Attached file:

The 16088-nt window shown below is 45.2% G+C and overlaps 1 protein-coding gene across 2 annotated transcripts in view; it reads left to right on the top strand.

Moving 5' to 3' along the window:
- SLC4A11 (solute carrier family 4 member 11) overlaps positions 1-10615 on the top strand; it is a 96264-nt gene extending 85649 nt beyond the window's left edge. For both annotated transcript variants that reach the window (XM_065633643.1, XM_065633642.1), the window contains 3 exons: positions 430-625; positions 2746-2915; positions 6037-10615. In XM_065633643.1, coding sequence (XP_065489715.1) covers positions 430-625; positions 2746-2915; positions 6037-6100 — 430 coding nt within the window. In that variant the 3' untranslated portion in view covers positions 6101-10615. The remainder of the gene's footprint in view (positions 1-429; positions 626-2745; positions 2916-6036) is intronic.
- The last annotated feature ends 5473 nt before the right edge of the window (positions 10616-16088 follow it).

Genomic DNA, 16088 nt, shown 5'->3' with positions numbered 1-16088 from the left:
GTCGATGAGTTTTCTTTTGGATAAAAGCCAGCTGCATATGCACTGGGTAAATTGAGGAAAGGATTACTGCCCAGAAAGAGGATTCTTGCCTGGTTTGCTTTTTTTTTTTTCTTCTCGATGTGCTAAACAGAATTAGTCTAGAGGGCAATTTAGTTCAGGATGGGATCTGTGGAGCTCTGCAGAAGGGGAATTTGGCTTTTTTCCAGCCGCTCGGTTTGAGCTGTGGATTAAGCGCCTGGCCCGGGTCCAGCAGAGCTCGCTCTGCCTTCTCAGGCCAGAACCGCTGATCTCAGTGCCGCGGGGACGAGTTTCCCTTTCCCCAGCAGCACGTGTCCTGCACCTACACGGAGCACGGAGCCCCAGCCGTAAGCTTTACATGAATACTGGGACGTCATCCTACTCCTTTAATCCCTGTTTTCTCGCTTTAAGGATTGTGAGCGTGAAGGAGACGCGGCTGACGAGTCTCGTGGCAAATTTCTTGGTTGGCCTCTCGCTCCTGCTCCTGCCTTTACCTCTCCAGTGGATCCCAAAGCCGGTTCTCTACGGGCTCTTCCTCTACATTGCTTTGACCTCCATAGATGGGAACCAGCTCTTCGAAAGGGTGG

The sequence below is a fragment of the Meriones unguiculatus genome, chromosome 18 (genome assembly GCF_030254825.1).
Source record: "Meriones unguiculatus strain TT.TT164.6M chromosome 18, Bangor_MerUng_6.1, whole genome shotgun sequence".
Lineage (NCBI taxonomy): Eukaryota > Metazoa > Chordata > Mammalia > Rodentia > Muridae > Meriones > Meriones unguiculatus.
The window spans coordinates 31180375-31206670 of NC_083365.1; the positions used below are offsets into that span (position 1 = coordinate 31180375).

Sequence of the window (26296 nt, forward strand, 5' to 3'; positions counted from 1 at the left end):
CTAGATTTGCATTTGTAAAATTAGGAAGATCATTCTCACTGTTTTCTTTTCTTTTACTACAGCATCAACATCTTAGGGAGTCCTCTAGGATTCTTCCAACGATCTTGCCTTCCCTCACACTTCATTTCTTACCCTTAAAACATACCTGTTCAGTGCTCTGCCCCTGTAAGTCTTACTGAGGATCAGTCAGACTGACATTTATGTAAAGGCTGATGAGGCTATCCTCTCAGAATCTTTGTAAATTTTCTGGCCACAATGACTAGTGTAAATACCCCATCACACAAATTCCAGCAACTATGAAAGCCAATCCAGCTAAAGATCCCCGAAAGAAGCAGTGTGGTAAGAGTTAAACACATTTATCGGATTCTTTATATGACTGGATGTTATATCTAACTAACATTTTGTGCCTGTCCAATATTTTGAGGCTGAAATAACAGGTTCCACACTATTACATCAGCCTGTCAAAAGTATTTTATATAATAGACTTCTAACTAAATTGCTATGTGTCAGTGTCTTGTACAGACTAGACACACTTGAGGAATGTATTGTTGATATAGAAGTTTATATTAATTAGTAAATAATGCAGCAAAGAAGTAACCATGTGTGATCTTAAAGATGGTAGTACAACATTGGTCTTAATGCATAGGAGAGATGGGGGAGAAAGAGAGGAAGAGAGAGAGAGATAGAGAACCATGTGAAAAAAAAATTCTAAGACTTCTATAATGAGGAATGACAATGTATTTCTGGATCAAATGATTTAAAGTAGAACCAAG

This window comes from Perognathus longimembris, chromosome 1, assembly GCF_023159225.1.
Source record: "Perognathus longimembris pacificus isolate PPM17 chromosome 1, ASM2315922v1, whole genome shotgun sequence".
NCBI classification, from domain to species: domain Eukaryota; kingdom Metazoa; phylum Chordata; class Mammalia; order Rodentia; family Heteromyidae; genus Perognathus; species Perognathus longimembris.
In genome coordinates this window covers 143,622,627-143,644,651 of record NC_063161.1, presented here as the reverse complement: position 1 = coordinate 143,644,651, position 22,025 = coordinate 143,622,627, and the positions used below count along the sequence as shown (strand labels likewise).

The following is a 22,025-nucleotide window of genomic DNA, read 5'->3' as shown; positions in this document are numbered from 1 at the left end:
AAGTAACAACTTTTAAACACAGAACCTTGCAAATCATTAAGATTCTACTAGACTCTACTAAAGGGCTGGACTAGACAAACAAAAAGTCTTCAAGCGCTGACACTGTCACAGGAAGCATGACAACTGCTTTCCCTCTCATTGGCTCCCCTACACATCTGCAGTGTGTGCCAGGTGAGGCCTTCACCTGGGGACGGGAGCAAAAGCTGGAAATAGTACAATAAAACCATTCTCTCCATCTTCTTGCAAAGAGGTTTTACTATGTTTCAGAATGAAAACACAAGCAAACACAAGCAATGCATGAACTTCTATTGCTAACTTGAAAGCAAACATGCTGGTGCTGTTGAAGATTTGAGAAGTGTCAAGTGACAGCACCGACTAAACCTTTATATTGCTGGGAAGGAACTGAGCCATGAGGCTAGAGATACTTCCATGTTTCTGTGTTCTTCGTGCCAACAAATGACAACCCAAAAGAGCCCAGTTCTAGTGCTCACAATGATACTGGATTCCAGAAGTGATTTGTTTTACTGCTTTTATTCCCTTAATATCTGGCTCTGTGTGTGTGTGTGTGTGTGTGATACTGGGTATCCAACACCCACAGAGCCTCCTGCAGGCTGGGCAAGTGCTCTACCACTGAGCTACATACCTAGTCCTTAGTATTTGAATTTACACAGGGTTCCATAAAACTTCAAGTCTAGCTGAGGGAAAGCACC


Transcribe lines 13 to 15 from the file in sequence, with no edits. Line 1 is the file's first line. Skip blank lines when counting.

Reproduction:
This window comes from Perognathus longimembris, chromosome 1, assembly GCF_023159225.1.
Source record: "Perognathus longimembris pacificus isolate PPM17 chromosome 1, ASM2315922v1, whole genome shotgun sequence".
NCBI classification, from domain to species: domain Eukaryota; kingdom Metazoa; phylum Chordata; class Mammalia; order Rodentia; family Heteromyidae; genus Perognathus; species Perognathus longimembris.